The National Cathedral is shaken, and so am I

By Ellen Painter Dollar

I spent much of the final week of August in a vacation bubble, ignoring the bad news that showed up on my iGoogle news feed each morning. Instead, I pondered such vital questions as where my family should get our daily ice cream fix or which Cape Cod beach to explore. But one news story pierced my bubble and left me shaken—the photos of the National Cathedral, its spires decapitated, crooked, and cracked after the Virginia earthquake.

Twenty-one years ago, I arrived in D.C. after college graduation to be part of the Cathedral Volunteer Service Community (CVSC), a now-defunct program that provided housing, a small stipend, and a spiritual adviser to six young people every year. We shared a Cathedral-owned house on Woodley Road (which flanks the Cathedral’s north side) and worked full-time as volunteers for various urban ministry agencies.

In college, my primary community had been InterVarsity Christian Fellowship (IVCF). At IVCF, I found the ease with which people talked about Jesus and their faith refreshing, after growing up in an Episcopal church where my faith walk was centered more on singing in the church choir than on exploring what it means to follow Jesus. Through IVCF, I learned to pray and to read the Bible, to claim Jesus as my savior, to explore how my faith intersected with daily life, and to love a rousing guitar-accompanied, hand-clapping praise song.

But my formative Episcopal childhood lingered. I could not embrace my IVCF friends’ positions on many social issues. Attending a nondenominational church decorated in shades of mauve with all the charm of a doctor’s waiting room, and where sermons took the form of plodding 45-minute “teachings,” I missed the structured liturgies, artful spaces, and poetic language of Episcopal worship. I was also seeking more guidance on how to model Jesus’ ministry with the poor, the sick, and the outcast. In my sheltered college world where “mission” involved mowing elderly people’s lawns and going to Fort Lauderdale over spring break to talk to drunk people about Jesus, there was little opportunity to explore Christian responses to poverty and related issues.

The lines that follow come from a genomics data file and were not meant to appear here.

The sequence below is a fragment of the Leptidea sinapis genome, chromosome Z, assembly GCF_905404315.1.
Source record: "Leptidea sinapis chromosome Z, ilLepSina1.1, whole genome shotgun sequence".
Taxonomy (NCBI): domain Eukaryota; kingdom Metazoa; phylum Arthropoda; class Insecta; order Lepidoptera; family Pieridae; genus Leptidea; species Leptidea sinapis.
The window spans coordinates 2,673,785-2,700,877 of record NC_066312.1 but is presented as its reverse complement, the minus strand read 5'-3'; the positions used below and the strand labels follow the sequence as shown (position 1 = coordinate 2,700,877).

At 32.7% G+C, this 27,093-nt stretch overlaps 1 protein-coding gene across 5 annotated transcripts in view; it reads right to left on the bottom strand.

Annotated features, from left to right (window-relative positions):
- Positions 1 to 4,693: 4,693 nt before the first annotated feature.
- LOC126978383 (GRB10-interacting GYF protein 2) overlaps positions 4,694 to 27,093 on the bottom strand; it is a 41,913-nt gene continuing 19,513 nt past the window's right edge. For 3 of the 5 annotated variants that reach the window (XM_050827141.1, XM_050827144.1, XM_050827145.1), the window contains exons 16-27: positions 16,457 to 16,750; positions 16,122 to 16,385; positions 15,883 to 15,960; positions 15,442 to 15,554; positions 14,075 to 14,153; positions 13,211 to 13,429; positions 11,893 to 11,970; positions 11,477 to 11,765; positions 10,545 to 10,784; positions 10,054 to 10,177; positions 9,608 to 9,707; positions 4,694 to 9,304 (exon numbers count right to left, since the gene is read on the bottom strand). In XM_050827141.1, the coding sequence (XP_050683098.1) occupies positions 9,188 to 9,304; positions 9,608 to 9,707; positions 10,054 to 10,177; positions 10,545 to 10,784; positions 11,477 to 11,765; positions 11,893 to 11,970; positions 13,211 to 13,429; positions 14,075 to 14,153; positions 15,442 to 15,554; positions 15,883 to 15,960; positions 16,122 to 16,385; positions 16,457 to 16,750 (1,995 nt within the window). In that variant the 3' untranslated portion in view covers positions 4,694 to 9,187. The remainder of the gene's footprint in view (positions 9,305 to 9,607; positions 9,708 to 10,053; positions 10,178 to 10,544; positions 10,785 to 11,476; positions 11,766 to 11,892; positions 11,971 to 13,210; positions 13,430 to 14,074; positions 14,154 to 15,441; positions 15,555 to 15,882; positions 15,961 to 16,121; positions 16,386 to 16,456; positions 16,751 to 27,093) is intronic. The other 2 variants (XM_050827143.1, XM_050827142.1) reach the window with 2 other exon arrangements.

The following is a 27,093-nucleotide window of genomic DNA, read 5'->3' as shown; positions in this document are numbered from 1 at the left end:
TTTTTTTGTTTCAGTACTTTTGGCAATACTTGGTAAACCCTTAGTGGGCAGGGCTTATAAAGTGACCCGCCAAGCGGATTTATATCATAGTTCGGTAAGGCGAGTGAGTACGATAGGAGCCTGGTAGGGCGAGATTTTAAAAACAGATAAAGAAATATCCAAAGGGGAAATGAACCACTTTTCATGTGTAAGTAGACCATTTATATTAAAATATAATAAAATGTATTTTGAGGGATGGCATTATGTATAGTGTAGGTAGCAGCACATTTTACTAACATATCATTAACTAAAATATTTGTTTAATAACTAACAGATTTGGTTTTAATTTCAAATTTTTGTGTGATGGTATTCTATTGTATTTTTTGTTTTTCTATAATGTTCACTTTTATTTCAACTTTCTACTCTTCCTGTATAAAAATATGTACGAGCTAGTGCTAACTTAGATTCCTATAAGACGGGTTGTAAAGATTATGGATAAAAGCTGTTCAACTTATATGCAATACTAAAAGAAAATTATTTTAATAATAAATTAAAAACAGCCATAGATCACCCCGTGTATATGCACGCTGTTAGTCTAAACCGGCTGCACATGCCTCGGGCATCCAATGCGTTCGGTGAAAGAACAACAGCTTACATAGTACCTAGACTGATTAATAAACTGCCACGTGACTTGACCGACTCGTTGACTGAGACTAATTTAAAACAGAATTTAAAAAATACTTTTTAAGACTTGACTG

So when I learned about CVSC, I jumped at the chance to apply, and when I was accepted, didn’t think twice before saying, “Yes, I’ll come.” In both CVSC and my workplace (an Episcopal agency called Samaritan Ministry, where I provided job counseling and other support, mostly to homeless men), I was engaged with progressive Christians who often spoke a different language than my IVCF friends, but whose faith was equally vital and vibrant. Each Sunday, I worshipped somewhere different—the Cathedral’s cave-like lower chapels, the nontraditional Church of the Saviour in the diverse, ethnic-restaurant­‑saturated Adams Morgan neighborhood, and Episcopal churches ranging from St. Alban’s (nestled in the Cathedral’s shadow and spiritual home for many a U.S. congressperson) to St. Stephen and the Incarnation (a small, diverse, funky congregation in the not-yet-gentrified Columbia Heights neighborhood). My office occupied St. Stephen’s worn basement space; one morning I arrived at work to see a crowd gathered around a stabbing victim who later died, while another day, my colleague was robbed at gunpoint as he ate lunch at his desk.

My CVSC year fundamentally influenced the trajectory of my life and work. I continue to live out my faith with one foot in the progressive, mainline world of rich liturgy, Mozart anthems, and the “big tent,” and one in the evangelical world of Jesus-centered language, praise music, and an intimate, well-defined, and personally transformative faith. My CVSC housemates are still some of my closest and most trusted friends. At Samaritan Ministry, I started editing the newsletter along with providing counseling, which first led to a career in nonprofit communications and eventually to my current freelance writing work.